1. Both settings will dump data into a file called url-data.txt in your profile directory (click here to find out where the profile directory is located on your platform). The different data capture modes are explained below.
- Do your daily browsing using this build for approximately two weeks.
- Zip up the url-data.txt file in your profile directory
and use this
web page to submit the data file anonymously. In case you have
any problems zipping up or submitting the data, please email
|Data capture mode
||Data file snippet
||Complete data file sample
||No data file is generated
||Data capture is turned off when the mode
is set to 0
||No data file is generated.
|With a data capture mode of 1, only numeric
information about urls is captured. So, we will not see the urls you browsed.
without url information
|With a data capture mode of 2, the urls
you visit will also be captured. Since being able to see the urls
might inspire new ways and algorithms for url ranking, it would be somewhat
more helpful to the project if you set your mode to 2. But, capturing
data in either mode will be extremely helpful to us. Thanks!
with url information
B) Playing with the simple learning algorithm:Along with collecting data, if you want to get a taste of how a learning enabled autocomplete might work, use "about:config" (see the 2nd bullet item above for more info) to add the following pref to Mozilla:
user_pref("browser.urlbar.autocomplete.learning.mode", 2);Setting this preference will enable a very simple learning algorithm that will identify urls that you are likely to click on in the autocomplete drop down list. After a few autocomplete sessions, urls identified as likely click-candidates by the learning engine will show up with an asterisk prefixed to the title of the url in the dropdown list. You'll get a sense of what the engine thinks you will select from the autocomplete list. This is an early prototype and is probably buggy, so tread cautiously. When you turn on this preference, a file called ac-weights.txt will be created in your profile directory and written to each time you select a url from the autocomplete list. This file contains the numeric weights used by the learning engine to classify urls.
If setting the above preference causes any problems, just set the learning mode to 0 or remove the above line from the prefs.js file. Please report any problems by filing a bug in Bugzilla and assigning it to "email@example.com". If you'd rather shoot us an email about the problem, please feel free. Thanks!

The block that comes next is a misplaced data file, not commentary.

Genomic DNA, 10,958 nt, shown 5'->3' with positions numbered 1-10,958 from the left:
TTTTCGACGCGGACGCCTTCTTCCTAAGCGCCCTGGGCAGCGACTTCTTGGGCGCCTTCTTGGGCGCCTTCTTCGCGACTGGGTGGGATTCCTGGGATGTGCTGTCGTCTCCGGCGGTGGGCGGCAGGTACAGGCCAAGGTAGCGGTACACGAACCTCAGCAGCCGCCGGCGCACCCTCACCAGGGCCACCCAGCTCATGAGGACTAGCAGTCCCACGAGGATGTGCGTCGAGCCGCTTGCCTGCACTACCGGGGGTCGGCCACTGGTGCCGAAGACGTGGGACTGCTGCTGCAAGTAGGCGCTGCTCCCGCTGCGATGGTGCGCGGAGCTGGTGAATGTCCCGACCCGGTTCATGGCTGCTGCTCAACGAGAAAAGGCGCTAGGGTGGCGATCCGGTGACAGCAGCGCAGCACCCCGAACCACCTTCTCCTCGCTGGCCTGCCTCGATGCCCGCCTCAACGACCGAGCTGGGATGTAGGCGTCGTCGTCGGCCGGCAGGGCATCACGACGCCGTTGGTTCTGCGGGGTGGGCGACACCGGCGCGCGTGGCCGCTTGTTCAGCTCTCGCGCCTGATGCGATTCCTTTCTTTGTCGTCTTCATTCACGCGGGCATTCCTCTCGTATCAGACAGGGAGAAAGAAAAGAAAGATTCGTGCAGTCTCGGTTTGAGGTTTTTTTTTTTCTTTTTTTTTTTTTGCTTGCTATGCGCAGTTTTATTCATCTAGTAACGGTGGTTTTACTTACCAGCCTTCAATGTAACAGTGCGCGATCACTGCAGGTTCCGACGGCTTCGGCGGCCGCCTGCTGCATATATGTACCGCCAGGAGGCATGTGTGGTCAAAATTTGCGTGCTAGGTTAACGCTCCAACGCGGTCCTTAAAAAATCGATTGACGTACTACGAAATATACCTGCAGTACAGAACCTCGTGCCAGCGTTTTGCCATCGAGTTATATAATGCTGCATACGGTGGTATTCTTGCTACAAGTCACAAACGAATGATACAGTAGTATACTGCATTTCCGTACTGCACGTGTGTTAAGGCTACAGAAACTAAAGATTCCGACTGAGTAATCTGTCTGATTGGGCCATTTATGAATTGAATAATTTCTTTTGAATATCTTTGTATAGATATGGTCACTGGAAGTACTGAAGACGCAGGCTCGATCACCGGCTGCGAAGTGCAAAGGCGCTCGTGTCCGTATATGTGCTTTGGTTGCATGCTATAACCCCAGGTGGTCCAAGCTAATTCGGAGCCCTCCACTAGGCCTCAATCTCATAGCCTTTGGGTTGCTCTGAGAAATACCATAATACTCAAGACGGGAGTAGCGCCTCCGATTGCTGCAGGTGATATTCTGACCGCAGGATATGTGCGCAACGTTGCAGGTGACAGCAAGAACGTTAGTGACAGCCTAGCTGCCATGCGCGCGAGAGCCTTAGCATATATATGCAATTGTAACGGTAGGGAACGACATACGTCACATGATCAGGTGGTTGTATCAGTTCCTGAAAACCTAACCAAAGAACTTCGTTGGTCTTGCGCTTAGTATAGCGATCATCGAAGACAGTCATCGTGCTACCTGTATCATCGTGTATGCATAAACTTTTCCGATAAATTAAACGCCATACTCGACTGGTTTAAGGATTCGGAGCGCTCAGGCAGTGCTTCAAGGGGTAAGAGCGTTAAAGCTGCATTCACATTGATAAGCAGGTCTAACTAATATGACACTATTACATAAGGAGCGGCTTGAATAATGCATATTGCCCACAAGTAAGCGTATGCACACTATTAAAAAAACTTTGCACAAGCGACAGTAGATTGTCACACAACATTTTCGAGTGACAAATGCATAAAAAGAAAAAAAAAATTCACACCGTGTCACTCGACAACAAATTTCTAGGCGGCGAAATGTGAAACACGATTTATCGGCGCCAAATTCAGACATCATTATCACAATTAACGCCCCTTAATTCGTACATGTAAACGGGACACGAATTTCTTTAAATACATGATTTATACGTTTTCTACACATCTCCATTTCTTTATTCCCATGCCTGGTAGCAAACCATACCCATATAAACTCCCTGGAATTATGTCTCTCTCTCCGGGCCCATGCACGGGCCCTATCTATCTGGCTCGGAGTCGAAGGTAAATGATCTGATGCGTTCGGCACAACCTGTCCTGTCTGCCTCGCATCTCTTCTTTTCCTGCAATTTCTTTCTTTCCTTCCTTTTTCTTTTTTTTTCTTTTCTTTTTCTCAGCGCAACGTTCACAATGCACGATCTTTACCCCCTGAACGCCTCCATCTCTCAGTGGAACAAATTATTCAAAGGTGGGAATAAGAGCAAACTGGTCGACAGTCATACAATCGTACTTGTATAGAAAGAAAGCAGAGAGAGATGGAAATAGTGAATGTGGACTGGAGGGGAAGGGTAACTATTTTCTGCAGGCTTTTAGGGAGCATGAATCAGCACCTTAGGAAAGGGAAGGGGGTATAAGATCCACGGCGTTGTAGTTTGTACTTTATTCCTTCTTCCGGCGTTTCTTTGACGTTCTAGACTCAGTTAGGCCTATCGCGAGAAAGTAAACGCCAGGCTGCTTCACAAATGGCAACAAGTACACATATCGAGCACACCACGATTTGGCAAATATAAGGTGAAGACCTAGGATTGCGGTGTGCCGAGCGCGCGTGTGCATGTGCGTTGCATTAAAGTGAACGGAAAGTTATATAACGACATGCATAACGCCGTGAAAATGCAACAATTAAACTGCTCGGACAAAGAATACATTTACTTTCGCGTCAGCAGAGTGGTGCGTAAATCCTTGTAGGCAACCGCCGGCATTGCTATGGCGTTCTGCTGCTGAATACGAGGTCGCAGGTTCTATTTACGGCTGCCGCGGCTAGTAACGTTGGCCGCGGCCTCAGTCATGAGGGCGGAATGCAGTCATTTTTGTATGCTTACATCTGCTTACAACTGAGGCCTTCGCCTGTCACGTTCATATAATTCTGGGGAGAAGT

who is working on this?I am doing this work with a Computer Science professor at Stanford, Andrew Ng. He taught Stanford's Artificial Intelligence course last year and is teaching the Machine Learning course this year.
If you want to volunteer your time in any way on this project, please email us. We'd love to work with you.
i can think of other places in mozilla that can use machine learning. why don't you work on those problems as well?Yes! We are very excited about applying machine learning and artificial intelligence ideas to make Mozilla a more "intelligent" browser. We're currently considering a few other projects, but if you have ideas or suggestions, please feel free to email us. Your input is more than welcome!
We started working on autocomplete as a first, concrete step towards applying machine learning to Mozilla because we think that the work we do here can be broadly applied. First, we anticipate that autocomplete usability improvements will be multiplied as they are applied in different contexts like email, instant messaging, etc. Second, we also hope to apply these ideas to improve prefetching and caching. Specifically, similar techniques should be applicable for ranking urls within a web page. We can then try to use those rankings to intelligently pre-fetch the urls that the user is most likely to click next while the user is reading the current page. We can also use the rankings to improve the cache eviction policy so that pages least likely to be viewed are removed from the cache first. Better prefetching and caching can lead to a huge performance win on slow, dialup connections and on fast, broadband connections (when the server is slow in sending data).